Guns & Weapons
Check Out My New Toy: The ATAX
It took almost 2 months to get to me.. but check out my new toy:
The ATAX is a blade designed by the late Ron Hood, to be the ultimate outdoor companion and talk about a conversation piece!
So what is it?
It’s an AX…
A wire cutter
A range finder
A rescue tool
A survival kit holder
A fire bow bearing
An arrow launcher
A field level
This knife really tries to have it all.
Whats it made of?
- LOA: 5.5 inches
- Width: 4.5 Inches
- Thickness: 1/4 inch
- Steel: 1095 Tool steel
- Weight: 16 oz
- Handle: Linen Micarta
- Sheath: Kydex (Reversible for left or right hand use)
The feel of this thing in your hand is absolutely amazing. I have a large hand and the handle still fits it comfortably. It comes razor sharp out of the package.
Is there anything wrong with the knife?
The Atax is an extremely intimidating and impressive tool as far as looks and build quality go. But lets be honest, its going to be a little much for most people.
Most normal people won’t know how to use the inclinometer, the field level, or the compass.
The “storage compartment can only hold some very small items., like for instance a few yards of fishing line some hooks and split shot at most.
This blade was built for brute force, and is definitely not suited to intricate work.
The price on one of these is pretty high, running close to the $200 dollar mark. They only make these knives in runs of 50-100 at a time ( hence why it took almost 2 months to get mine)
The Atax is a very well built knife from a legend in the survival community.
If you have the extra cash or want to give a great gift to a survivalist this would make a great addition to their knife collection.
It has a ton of useful features but many of them are made for much more skilled hands than my own.
It has a limited availability and if you can’t find it through the amazon links I provided above click here:
The above link will also show you images of the ATAX in use.
I bought it based on the WOW factor… but this is a bit rich for my blood, any suggestions for a great quality survival tool that is under $100.00?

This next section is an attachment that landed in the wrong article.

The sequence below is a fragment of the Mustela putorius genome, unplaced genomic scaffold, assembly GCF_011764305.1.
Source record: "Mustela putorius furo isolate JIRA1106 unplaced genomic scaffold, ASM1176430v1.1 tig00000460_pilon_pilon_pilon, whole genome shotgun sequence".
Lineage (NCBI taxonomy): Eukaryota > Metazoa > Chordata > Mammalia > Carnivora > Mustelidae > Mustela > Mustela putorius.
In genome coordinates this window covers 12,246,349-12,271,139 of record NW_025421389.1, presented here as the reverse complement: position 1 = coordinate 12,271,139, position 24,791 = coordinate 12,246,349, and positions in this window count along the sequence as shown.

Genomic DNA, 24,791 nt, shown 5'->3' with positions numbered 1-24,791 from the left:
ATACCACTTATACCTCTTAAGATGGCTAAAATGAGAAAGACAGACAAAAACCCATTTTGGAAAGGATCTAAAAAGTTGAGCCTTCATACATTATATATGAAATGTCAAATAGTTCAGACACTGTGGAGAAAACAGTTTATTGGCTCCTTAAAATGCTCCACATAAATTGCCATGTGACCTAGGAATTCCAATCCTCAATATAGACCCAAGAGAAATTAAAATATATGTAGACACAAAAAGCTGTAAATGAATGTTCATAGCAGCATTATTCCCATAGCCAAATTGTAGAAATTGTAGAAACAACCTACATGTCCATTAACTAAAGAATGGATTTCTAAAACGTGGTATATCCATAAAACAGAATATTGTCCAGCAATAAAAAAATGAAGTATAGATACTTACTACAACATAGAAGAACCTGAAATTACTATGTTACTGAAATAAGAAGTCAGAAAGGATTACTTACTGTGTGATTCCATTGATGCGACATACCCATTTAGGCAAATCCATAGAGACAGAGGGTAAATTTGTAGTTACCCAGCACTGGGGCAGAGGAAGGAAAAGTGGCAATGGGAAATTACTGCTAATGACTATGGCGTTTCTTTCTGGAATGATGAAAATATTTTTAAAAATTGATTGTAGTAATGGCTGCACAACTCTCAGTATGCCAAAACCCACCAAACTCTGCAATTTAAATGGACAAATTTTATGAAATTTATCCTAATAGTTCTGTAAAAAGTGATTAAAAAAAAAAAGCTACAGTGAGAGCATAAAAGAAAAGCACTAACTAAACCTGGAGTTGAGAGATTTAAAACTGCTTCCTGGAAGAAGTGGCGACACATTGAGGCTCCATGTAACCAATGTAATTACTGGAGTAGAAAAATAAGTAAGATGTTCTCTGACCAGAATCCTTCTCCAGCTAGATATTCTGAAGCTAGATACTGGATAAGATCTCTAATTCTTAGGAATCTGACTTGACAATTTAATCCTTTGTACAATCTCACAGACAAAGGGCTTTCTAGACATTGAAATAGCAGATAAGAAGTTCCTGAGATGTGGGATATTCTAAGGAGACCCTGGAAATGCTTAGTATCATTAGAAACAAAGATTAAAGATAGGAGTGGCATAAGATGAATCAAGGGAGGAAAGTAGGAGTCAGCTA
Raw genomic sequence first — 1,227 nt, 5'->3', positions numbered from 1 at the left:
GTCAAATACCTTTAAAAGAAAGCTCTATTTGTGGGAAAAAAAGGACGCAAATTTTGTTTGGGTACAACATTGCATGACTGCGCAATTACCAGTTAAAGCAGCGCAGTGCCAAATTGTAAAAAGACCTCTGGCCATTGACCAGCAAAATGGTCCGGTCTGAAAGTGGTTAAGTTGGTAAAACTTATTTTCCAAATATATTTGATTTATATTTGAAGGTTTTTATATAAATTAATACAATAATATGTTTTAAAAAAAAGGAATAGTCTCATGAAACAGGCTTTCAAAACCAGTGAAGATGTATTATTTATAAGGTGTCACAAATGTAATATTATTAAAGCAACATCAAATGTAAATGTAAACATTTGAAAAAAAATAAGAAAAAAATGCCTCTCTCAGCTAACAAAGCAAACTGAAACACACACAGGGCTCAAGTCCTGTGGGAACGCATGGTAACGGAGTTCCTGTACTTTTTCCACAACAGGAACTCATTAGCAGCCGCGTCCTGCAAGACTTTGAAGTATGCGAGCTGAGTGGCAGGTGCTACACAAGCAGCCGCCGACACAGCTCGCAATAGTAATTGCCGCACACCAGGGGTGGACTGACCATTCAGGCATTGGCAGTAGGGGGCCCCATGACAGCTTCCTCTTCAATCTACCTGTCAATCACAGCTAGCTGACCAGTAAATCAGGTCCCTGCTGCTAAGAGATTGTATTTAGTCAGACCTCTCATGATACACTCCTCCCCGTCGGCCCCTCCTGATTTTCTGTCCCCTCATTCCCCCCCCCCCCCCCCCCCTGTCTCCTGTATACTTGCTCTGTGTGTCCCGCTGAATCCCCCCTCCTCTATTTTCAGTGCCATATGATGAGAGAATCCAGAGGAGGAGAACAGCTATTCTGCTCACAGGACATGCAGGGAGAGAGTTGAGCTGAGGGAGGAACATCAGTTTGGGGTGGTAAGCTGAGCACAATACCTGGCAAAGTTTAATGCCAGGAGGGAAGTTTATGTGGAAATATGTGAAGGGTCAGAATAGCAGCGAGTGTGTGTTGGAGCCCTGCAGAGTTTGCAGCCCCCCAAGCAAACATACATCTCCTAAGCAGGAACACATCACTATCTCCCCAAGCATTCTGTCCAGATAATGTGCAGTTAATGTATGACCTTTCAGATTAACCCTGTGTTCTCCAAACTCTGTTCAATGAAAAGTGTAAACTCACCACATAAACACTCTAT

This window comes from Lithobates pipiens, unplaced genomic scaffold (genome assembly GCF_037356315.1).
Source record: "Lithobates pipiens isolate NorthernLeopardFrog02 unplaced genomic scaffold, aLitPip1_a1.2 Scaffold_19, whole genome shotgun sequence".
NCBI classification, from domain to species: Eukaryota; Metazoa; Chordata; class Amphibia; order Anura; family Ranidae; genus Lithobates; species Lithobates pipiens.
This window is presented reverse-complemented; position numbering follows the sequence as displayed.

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December 27, 2012 at 3:41 PM
I’ll go along with your comment on it being a little too rich for your blood, it is for mine as well. I purchase my equipment not because of a name behind it, but because of how well it fits into my overall survival strategies. For instance his fire starting trick with the stick is clever, but there are much better tools out there for starting fires without resorting to a stick, one which is called a “fire piston”.
Before retiring, I was a production manager, and I know cost of manufacturing. What they are asking for the clever tool is way over the top even for an American manufacturer to produce. He could recover his cost through “Economies of Scale” if he sold them for half that. While it might take a little longer to recover his developmental cost, he could, as the first in the field, would place his unit above all others establishing it as the premiere product to have by a buying public.
January 8, 2013 at 3:55 PM
Nice looking tool , but if your interested in survival tools , i found a website i believe the prices are right , and i gave them as a suggestion to my mother where and what i like to have , this last Christmas ! smkw.com Now Their tool may not be as rugged looking as the comb survival tool , but the prices make up the differences !
Donald H. Conner
January 13, 2013 at 10:14 PM
Sometimes the name guarantees the quality. I’ve not seen this product first hand, but I do think it is a little high for what you get. The “Randall Made” Orlando, Florida mark is a guarantee of quality in the knife world. Randall’s are famous all over the world (free world, at least)and are much sought after. In fact they are now almost 6 years out for an order placed today. AGRussell is along established company-the owner is a founding member of the Guild. You’ll pay market prices, but you don’t wait 5 years either. Spyderco also sells them. So is “Martin”. We’d all love to get the $325,000 Bentley Mulsange (sp?)for the price of a Mini Cooper. I don’t see that happening though. Remington’s 700 rifle have a design flaw you’ll never read about, but it’s there. So you are right there-name is not the only thing that counts. Then again, you can’t beat Craftsman hand tools for value. No, they are not Snap-on, but for the average non-professional they are good enough, and if you break it, take it in and they’ll give you a new one. Free. And low priced stuff is usually cheap for several reasons-low quality control, cheap materials that fail quickly under hard use, and others. In my mind, cheap and high quality are generally mutually exclusive. And, I ask, what is life worth? Risk a fairly strong likely-hood of failure, or pay more and be reasonable certain you won’t be failed when the chips are down?